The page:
Tour de France winner Bradley Wiggins said he had no sympathy for the fan involved, telling Eurosport: ‘They’re part and parcel of the spectacle of the Tour de France. And this year, in particular, being able to come back onto the route and watch it. I don’t know how you police it.’

Race director Christian Prudhomme slammed the French public for turning out in their droves and behaving ‘inadmissibly’ following the relaxation of the coronavirus lockdown, with ‘people running across the road in front of the race and children left to their own devices’. 

‘You come here to see heroes,’ he told French media. ‘If you want to see yourself look in the mirror.’

In the wake of Saturday’s crash, an official Tour statement read: ‘We’re glad to have the public on the side of the road on the #TDF2021. But for the Tour to be a success, respect the safety of the riders! Don’t risk everything for a photo or to get on television!’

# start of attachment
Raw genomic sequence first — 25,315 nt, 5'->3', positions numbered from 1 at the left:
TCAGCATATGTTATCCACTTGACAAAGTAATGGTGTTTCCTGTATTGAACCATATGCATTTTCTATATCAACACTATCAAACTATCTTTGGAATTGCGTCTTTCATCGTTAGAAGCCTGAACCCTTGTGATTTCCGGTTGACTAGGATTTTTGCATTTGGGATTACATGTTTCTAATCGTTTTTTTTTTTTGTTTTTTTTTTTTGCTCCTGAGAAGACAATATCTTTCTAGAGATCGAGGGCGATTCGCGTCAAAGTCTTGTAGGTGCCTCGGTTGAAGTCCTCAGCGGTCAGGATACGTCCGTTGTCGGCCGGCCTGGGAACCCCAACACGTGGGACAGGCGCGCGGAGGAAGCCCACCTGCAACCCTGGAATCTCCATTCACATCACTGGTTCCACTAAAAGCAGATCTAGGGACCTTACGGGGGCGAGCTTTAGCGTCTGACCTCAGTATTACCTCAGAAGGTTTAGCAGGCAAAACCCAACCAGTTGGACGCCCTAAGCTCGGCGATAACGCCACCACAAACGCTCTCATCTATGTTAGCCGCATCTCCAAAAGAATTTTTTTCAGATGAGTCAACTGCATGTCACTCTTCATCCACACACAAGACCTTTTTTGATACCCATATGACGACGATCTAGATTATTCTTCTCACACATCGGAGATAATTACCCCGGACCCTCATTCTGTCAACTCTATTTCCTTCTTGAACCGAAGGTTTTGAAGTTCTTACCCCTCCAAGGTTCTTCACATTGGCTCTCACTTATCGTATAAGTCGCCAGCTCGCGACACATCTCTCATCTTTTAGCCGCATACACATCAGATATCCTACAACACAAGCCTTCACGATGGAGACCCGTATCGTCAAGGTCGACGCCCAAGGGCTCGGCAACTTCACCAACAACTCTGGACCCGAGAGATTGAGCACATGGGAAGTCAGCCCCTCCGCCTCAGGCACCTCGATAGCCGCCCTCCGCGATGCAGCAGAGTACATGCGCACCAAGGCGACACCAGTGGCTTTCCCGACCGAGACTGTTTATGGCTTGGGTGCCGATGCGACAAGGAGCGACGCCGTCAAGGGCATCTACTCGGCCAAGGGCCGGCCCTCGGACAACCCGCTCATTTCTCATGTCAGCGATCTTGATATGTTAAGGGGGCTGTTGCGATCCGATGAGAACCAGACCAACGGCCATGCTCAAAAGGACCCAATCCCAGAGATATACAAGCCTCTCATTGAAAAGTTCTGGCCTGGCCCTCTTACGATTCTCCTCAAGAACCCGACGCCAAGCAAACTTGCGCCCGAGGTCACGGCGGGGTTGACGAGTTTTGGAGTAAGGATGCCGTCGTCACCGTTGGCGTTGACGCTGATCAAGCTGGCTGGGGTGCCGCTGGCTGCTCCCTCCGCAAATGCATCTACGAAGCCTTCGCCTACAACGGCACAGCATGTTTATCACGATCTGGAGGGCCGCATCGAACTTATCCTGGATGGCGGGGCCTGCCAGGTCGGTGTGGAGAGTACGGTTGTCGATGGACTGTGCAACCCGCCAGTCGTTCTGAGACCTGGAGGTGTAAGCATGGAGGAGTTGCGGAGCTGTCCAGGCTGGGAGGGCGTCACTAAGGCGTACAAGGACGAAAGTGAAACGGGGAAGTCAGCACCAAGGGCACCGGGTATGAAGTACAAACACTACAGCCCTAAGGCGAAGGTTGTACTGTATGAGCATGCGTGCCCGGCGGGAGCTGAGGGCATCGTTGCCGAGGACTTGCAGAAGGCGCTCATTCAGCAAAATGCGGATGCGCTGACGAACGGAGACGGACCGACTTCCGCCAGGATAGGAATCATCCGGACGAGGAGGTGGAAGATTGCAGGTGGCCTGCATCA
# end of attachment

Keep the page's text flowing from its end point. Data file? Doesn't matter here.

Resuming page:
Martin was the man brought down initially, left with some road rash on his left side but he got back on his bike to ride

Martin was the man brought down initially, left with some road rash on his left side but he got back on his bike to ride

It was another day of crashes on Monday afternoon as 2018 Tour winner Geraint Thomas hit the ground with a bad fall

It was another day of crashes on Monday afternoon as 2018 Tour winner Geraint Thomas hit the ground with a bad fall